The mother of all electronic formulas, the one to rule them all...
U = R * I
U is the potential difference between two nodes in a circuit measured in Volt. R is the resistance between two nodes in a circuit measured in Ohm. I is the current flowing between two nodes in a circuit measured in Ampere.
Current Limiting Resistor
Is an application of Ohm's law in that you have a know voltage (U), ie potential difference, and want to limit the current (R) that flows between the two potentials, nodes. In the simplest case the sought resistance (R) is just supply voltage (U) divided by the desired current (I).
Current limiting a LED
One of the most common applications of current limiting resistors is to limit the current through a led or led backlight. In the led case the U is not just the supply voltage but the difference between the supply voltage (Us) and the forward voltage drop (Uf) of the led and thus the formula becomes (Us-Uf)/I=R. Most leds have a forward voltage drop of somewhere between 1,4 and 4,0 volts and this and the recommended maximum current for a specific led, or led backlight, can always be found in the datasheet for the component. If you want the led to last you should settle for a lower current than the maximum, a degree of safety margin that allows for a bit higher supply voltage and a bit lower resistance in the resistor.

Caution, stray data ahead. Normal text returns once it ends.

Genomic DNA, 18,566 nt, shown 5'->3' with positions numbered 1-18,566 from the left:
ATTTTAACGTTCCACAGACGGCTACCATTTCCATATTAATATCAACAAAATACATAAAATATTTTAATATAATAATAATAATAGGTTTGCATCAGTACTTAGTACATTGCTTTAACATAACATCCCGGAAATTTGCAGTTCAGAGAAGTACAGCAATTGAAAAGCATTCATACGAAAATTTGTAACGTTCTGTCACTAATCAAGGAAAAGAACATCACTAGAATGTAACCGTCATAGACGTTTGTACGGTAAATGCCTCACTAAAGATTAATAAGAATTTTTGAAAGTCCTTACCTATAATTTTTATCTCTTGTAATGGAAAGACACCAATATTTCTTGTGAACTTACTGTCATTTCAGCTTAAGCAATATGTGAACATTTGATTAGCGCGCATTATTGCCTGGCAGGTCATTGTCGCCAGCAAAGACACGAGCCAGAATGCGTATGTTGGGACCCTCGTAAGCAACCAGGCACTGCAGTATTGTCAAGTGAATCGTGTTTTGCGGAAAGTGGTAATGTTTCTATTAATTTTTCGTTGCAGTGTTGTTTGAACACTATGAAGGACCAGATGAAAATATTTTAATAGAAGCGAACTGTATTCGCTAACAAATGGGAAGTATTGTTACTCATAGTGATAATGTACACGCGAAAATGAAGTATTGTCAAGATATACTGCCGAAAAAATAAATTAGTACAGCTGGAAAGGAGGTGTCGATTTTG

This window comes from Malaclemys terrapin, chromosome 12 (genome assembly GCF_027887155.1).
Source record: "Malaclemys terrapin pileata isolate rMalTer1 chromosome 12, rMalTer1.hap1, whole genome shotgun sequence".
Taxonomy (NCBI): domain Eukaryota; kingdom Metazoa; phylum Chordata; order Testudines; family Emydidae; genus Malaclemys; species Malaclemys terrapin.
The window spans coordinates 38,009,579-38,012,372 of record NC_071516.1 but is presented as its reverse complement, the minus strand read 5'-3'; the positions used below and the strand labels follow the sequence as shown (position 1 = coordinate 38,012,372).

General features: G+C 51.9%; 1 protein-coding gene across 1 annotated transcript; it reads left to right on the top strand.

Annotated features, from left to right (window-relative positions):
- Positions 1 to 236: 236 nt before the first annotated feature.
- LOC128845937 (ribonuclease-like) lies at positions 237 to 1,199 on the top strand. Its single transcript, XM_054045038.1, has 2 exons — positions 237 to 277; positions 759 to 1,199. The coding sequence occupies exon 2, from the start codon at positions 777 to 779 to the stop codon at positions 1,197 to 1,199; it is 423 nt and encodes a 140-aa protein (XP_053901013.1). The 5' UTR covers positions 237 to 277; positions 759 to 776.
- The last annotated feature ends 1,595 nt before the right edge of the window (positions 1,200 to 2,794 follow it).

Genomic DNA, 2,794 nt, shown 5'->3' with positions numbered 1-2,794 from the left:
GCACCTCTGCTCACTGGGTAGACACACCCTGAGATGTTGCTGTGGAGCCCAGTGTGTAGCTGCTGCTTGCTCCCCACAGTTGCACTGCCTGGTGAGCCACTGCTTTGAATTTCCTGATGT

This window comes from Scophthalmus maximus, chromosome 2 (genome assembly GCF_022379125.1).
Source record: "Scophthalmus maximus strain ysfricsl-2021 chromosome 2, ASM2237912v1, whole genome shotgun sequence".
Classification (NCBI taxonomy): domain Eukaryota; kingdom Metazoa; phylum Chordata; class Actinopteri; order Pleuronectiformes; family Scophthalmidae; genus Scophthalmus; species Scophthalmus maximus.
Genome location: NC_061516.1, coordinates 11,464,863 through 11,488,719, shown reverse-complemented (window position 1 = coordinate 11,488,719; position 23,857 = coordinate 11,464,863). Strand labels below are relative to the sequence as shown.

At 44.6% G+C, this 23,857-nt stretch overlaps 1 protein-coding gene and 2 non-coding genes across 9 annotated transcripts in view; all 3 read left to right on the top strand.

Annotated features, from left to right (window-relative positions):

- Imax 60mA (from datasheet)
- Uf 3.8V (from datasheet)
- Us 5V
- Ms 120% (safety margin)
((Us-Uf)/Imax)*Ms = ((5-3.8)/0.06)*1.2 = (1.2/0.06)*1.2 = 24